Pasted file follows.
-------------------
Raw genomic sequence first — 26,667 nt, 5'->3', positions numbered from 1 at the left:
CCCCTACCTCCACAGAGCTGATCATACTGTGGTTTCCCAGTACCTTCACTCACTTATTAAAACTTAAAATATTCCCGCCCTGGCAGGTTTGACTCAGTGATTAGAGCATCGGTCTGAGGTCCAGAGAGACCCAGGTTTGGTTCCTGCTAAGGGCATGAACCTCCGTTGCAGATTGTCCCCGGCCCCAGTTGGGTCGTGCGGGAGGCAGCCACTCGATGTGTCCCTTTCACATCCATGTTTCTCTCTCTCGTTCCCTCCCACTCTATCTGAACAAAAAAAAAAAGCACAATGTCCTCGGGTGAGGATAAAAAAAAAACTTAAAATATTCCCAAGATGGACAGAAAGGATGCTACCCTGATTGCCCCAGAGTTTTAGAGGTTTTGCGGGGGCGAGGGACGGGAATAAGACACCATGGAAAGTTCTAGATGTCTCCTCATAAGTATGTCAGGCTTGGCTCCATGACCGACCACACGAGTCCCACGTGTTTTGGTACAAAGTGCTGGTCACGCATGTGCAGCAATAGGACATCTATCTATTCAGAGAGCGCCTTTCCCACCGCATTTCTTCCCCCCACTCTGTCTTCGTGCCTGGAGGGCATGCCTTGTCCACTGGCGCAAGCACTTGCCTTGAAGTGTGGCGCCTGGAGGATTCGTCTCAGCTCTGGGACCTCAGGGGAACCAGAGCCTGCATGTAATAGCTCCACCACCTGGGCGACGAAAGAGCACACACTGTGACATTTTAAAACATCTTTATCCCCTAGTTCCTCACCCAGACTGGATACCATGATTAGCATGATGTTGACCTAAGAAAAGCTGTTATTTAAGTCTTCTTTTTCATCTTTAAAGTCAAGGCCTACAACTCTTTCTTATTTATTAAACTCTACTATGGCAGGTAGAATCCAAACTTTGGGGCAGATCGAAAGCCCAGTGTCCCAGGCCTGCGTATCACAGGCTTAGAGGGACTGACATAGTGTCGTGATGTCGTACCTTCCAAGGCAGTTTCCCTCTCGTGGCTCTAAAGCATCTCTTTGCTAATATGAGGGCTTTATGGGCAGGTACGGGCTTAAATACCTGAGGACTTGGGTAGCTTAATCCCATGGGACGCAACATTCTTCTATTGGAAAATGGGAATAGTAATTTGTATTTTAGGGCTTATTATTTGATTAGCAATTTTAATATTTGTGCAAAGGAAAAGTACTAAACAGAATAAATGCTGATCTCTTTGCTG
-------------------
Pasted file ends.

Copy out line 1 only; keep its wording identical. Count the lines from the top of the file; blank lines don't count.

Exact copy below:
Raw genomic sequence first — 26,667 nt, 5'->3', positions numbered from 1 at the left: